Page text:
Marc Wites, of Wites & Kapetan and Scott Silver and David Silver of Silver Law Group. (Photo: Melanie Bell)
There’s good news and bad for traders on a Delray Beach-based digital currency exchange, who feared the worst after the CEO Paul Vernon allegedly absconded to China with clients’ money.
The good news: A settlement worth more than $1 million ends part of a class action lawsuit against Project Investors Inc., doing business as Cryptsy.
The bad: It’s a fraction of the $8 million with which Vernon allegedly fled the country.
“A lot of people didn’t think we could recover a dollar on this,” said plaintiffs attorney David Silver of the Silver Law Group in Coral Springs. “Paul Vernon, to the best of my knowledge, has not returned to the United States since he went to China in early 2016.”
Attorneys suggest more litigation might be in the works against bankers, lawyers, accountants, liquidators, other exchanges and professionals who allegedly share liability for guiding Cryptsy trades.
Plaintiffs and court-appointed receiver James Sallah reached the seven-figure settlement Oct. 27 with Vernon’s former spouse, Lorie Ann Nettles.
“This is the first of several settlements we believe are in the foreseeable future,” Silver said. “The fact that the ex-wife settled validates the premise of our lawsuit.”
Nettles’ attorney, Mark Levy of Brinkley Morgan in Fort Lauderdale, declined to comment.
Named plaintiffs Brandon Leidel, Michael Wilson and Jinyao Liu, who has since exited the litigation, filed suit Jan. 13 in federal court in West Palm Beach against Cryptsy, Vernon and his estranged wife Lorie Ann Nettles. They claim fraud on the exchange that operates in a still largely mysterious world, trading digital currency such as Bitcoin.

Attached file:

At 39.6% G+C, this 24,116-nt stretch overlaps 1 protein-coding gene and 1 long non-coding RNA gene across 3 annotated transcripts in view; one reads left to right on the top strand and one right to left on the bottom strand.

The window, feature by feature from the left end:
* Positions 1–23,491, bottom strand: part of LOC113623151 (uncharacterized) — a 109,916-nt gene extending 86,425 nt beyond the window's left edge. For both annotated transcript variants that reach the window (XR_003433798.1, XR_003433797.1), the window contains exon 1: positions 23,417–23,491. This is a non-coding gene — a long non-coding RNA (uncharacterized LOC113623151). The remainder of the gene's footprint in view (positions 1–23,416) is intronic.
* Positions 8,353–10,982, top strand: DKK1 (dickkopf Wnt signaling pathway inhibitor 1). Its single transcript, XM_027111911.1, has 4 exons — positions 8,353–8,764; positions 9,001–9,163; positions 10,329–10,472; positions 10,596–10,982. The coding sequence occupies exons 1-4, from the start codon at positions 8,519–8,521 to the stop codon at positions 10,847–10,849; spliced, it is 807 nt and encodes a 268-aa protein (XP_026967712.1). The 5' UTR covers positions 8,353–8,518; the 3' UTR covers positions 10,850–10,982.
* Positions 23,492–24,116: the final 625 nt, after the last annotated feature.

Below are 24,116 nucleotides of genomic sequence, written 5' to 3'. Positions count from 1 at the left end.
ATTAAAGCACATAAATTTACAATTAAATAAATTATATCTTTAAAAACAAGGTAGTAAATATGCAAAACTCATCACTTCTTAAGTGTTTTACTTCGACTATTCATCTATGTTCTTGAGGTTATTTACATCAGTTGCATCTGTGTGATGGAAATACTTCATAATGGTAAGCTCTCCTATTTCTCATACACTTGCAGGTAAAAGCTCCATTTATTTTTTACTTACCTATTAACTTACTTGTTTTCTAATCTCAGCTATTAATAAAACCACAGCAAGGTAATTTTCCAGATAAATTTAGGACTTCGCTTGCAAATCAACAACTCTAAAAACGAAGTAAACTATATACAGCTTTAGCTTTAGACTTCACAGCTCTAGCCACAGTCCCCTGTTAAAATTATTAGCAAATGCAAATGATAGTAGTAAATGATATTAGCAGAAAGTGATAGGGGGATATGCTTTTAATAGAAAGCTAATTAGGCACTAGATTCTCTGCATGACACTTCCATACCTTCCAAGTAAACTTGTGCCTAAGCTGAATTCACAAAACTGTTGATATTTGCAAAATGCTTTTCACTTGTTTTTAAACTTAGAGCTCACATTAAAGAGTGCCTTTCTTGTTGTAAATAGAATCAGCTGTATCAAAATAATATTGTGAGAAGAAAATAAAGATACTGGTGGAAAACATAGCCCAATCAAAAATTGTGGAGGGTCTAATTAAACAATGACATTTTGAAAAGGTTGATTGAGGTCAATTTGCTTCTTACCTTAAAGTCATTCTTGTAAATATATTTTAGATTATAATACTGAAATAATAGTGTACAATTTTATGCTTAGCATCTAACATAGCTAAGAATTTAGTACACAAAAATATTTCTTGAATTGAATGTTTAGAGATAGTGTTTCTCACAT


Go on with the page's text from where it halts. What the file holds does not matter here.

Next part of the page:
They tapped Silver, his brother Scott, partner Jason Miller and Marc Wites of Wites & Kapetan in Lighthouse Point to handle the litigation.
The traders claimed they noticed intermittent problems with Cryptsy’s website in October 2015 and got a notice from the company the following month that software problems required it to pause all electronic wallets. By December, they claimed Vernon had ceased operations, shut down Cryptsy’s offices and stopped responding to inquiries after informing users of an alleged phishing scam targeting the site.
U.S. District Judge Kenneth Marra named Boca Raton attorney James Sallah of Sallah Astarita & Cox court-appointed receiver.
Sallah launched a forensic analysis of Cryptsy’s digital records and reported that Vernon liquidated company accounts in 2015 to purchase a $1.4 million Delray Beach mansion, a $100,000 diamond ring from jeweler Tiffany & Co. and a luxury Infiniti automobile. He also tracked digital currency with a market value of about $600,000.
Vernon transferred the mansion as part of a divorce settlement with Nettles, who will turn over the real estate, ring and car to resolve claims against her.
Marra ordered preliminary approval of the settlement and set a Nov. 22 status conference.